plant. Sowing in June, July. Harvest in September. The plant is semi-domesticated.
preparation methods and palatability
Seeds are edible. The seeds have to
be threshed sifted and ground. The obtained flour can be used to bake flat
bread' locally named 'kita', for injera preparation and for Abyssinian
porridge. All the family members contribute to the planting and the harvest
of the crop.
Found in lowlands.
seeds, seedlings and wildlings.
Kebele, Zequala Woreda (Wag Hamra)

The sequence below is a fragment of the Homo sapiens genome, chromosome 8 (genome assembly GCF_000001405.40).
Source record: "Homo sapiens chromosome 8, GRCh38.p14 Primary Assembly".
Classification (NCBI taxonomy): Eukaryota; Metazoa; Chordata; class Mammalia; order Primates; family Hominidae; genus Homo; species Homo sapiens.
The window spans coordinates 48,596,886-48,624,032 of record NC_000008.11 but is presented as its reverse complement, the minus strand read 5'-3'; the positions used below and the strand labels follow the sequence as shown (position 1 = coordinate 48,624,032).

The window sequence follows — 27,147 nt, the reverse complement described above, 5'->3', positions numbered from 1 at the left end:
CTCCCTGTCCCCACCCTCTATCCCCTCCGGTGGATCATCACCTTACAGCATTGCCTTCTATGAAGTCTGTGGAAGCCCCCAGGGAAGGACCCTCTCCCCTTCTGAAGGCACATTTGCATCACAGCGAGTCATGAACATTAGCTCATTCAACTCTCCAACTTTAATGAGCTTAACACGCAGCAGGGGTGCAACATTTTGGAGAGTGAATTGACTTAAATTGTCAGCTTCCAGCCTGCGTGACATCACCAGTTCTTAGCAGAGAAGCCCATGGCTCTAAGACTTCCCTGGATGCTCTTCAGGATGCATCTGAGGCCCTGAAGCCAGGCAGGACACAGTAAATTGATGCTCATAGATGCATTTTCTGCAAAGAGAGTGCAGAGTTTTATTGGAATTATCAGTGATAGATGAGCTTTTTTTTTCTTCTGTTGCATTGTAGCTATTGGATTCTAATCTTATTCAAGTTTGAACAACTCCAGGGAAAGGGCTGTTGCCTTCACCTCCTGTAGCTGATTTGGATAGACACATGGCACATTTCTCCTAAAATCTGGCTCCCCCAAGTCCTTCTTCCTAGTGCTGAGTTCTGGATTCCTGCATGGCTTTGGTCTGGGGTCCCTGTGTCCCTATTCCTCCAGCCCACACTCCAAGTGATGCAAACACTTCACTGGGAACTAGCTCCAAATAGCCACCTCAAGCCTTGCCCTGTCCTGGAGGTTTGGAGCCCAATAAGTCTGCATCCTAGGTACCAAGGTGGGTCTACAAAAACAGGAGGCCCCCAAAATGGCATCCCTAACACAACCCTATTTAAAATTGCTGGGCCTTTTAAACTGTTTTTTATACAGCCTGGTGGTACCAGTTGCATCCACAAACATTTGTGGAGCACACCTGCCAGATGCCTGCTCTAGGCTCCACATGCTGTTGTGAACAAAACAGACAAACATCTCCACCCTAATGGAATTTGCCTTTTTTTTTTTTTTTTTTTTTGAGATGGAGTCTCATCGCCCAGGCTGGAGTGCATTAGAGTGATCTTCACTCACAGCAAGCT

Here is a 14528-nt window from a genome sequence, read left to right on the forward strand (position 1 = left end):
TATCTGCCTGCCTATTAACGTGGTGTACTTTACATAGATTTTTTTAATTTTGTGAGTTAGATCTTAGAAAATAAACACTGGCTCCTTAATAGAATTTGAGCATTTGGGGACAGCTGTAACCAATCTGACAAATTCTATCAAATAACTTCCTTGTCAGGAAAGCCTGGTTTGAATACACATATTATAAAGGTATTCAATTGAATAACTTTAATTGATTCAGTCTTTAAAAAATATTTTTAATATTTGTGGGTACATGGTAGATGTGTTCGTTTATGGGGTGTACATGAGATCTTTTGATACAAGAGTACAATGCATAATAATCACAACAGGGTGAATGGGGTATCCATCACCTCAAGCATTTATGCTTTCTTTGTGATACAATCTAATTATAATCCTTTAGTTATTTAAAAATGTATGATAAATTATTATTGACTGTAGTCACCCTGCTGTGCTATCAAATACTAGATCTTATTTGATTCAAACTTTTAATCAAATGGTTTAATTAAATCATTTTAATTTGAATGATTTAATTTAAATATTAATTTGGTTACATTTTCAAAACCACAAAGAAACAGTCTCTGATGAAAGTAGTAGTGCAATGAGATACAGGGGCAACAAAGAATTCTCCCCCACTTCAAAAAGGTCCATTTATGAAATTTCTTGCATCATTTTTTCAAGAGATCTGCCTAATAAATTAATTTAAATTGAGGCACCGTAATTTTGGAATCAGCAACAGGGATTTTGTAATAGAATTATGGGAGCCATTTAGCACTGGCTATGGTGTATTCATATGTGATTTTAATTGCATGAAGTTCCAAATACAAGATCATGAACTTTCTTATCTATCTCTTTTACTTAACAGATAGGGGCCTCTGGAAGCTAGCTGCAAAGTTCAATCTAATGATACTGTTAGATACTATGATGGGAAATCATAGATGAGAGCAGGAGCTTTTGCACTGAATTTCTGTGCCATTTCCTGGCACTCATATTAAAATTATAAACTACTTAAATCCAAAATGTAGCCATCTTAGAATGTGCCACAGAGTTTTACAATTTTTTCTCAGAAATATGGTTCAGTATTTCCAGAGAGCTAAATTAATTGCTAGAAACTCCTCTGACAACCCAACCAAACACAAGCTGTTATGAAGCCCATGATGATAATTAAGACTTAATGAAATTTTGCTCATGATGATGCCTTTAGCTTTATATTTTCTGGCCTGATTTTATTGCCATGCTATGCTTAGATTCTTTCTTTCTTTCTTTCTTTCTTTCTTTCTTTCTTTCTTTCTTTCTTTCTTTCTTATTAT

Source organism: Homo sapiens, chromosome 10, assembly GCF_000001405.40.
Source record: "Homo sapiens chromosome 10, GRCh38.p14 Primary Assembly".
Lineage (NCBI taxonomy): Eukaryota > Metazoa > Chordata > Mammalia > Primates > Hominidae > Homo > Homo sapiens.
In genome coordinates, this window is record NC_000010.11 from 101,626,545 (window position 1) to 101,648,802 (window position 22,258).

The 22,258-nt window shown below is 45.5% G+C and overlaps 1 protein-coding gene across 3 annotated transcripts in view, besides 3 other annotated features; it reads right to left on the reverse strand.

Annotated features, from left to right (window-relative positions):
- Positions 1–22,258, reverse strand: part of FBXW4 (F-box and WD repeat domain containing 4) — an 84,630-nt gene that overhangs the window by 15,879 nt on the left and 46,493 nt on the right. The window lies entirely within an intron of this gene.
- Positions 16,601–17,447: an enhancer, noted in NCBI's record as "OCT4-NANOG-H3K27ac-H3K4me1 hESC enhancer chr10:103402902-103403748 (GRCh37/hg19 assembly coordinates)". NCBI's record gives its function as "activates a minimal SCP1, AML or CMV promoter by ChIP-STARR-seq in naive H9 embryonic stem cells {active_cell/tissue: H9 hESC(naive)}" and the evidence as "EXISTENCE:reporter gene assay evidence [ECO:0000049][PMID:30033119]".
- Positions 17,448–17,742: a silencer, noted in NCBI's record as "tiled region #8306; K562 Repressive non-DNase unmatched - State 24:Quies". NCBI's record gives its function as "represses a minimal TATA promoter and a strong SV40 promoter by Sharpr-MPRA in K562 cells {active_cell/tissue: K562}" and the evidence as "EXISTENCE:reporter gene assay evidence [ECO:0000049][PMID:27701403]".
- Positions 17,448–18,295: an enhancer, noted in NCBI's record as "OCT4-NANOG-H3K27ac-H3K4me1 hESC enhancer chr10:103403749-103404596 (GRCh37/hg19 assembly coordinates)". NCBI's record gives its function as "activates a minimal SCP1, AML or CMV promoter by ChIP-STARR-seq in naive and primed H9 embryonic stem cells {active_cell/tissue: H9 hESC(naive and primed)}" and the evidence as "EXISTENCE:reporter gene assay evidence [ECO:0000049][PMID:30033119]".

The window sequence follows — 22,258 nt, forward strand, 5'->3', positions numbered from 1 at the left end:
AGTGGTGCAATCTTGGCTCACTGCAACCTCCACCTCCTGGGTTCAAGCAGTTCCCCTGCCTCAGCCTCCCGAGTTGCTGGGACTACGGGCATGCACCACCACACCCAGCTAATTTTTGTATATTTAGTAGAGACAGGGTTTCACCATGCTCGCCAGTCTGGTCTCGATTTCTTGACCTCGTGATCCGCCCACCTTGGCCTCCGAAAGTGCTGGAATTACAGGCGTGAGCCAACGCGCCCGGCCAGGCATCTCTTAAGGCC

These normally wild seeds are cultivated
because of their fast growing time. In areas where the normal harvest is
sufficient these crops are ignored and would not be harvested or even domesticated
on farm. People who have to rely on them are considered as inferior, destitute
etc. These are mostly people of Tekeze lowlands who were forced to migrate
from the highlands. The left over hay is eaten by livestock.
'Banga' seeds (Photo by Anna Barnett,
Ethiopian Venture Project)